My friend Jamie wrote about how she was "Done" after dealing with yet another person calling 911 to report a lost child - her own child who was playing outside near her grandparents' home. I agree so much with her that it has gotten ridiculous how children are being wrapped in bubble wrap and expected to be supervised 100% of the time. My situation with Robbie is a lot different of course. We push and push to see how far he can be independent but so far, we can't let him roam, can't leave him alone at home, and I certainly don't have to worry about people calling 911 for these circumstances.
I worry more about what will happen if the police don't understand about autism.
I've read about cases where someone called 911, and the young man acted out, in a way that I can understand with autism, and the young man ended up tased, arrested, or dead.
What if Robbie were screaming and running around? What if someone didn't understand? What if...
I know that the odds are in our favor, that the actual risk is pretty low, but when you read about the case in Miami? The one where the young man with autism left his group home with a toy truck? And someone saw him waving the TOY TRUCK around and called 911 to report that there was man with a GUN.
Meanwhile, the caregiver (a middle aged black man) found the young man and was with him when the police showed up. You may have seen the footage. A black man laying on the ground on his back, hands in the air, yelling to the police that the young white Hispanic male had autism, that he was holding a TOY TRUCK, and then the young man is yelling SHUT UP at the black man. After the video ends, the police shot the black caregiver in the leg. He asked- why did you shoot me??? And the police officer said "I don't know."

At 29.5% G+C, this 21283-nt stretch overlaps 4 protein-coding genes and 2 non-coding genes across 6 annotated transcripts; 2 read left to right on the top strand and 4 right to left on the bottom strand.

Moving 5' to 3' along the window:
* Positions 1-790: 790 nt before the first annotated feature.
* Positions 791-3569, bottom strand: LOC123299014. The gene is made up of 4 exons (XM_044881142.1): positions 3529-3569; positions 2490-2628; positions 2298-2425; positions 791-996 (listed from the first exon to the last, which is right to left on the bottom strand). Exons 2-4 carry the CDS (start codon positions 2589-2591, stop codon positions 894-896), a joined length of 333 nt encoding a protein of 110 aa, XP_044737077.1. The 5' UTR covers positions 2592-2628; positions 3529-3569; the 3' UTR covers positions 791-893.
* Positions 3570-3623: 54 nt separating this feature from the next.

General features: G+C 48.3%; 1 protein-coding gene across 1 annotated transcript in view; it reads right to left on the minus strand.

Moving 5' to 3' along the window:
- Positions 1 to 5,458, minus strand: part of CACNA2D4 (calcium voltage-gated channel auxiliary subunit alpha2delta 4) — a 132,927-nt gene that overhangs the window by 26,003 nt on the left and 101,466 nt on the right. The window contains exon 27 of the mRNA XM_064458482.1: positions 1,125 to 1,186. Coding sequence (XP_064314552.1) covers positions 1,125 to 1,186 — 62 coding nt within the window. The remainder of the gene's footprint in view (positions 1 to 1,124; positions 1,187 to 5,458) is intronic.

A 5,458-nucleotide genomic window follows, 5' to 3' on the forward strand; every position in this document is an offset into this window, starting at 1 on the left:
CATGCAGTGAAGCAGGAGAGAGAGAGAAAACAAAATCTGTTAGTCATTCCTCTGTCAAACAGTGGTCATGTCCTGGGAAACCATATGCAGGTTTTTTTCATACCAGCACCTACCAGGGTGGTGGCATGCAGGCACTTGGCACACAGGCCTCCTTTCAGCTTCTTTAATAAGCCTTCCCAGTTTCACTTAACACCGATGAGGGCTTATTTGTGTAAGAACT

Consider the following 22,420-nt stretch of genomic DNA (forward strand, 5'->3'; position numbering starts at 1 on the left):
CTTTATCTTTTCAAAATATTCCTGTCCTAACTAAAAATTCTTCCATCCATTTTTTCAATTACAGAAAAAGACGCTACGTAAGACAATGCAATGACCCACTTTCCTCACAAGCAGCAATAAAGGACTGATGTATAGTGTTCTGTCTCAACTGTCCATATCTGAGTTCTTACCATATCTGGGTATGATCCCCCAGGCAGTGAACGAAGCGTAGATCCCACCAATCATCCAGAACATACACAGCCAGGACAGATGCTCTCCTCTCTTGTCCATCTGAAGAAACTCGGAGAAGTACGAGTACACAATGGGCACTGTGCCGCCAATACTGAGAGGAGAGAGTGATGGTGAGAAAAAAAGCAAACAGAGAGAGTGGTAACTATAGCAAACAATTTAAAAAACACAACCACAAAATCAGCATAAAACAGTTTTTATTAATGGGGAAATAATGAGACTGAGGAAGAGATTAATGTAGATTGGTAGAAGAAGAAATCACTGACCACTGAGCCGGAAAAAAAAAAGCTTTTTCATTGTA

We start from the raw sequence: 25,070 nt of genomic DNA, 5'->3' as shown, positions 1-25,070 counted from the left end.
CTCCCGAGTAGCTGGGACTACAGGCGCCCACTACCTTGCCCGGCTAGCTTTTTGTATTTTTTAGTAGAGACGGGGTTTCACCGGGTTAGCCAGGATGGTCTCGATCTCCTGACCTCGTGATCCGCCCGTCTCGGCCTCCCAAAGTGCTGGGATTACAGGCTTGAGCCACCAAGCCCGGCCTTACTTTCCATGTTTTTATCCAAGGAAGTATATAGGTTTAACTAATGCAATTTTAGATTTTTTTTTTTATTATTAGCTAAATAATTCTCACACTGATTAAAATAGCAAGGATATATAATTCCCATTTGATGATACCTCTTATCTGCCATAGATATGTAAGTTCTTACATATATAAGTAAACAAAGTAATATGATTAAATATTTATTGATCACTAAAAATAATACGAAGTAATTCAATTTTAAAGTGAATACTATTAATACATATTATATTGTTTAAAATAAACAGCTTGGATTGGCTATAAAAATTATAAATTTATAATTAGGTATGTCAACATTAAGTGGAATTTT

After the incident, a day or so later, it came out that the police officer wasn't aiming at the black caregiver. No, he was aiming at the YOUNG MAN WITH AUTISM. Who was holding a toy truck. The police officer shot at the man with autism because he thought that he was going to hurt the caregiver. Even though they'd been told he had autism. That the caregiver was his CAREGIVER.
And this is where I caught my breath, and tried not to cry. Because I can see Robbie in that situation. Not that exact situation, but I've had him yelling things, and waving things around, and more. I don't understand shooting anyone in that situation. It was obviously a toy. I've seen the video and it doesn't make any sense. I'm just glad for both the young man with autism and the caregiver that the police officer was a poor shot that day. It could have ended up so much worse. It has been worse for others.
What am I left with after thinking about all this? Other than reminding myself that these are the exceptions, not the rule... that this is rare, that it won't happen... but what if? I'm left with trying to figure out how to teach Robbie how to act in these situations. Or at least acclimate him to police officers. I remember when he was little, I used to go to the firefighter events and show him how they looked in their turnout gear, so he wouldn't be so afraid of them, and run from the people who may be in the position of trying to help him someday. I guess that's the next step.
And to try not to read anymore.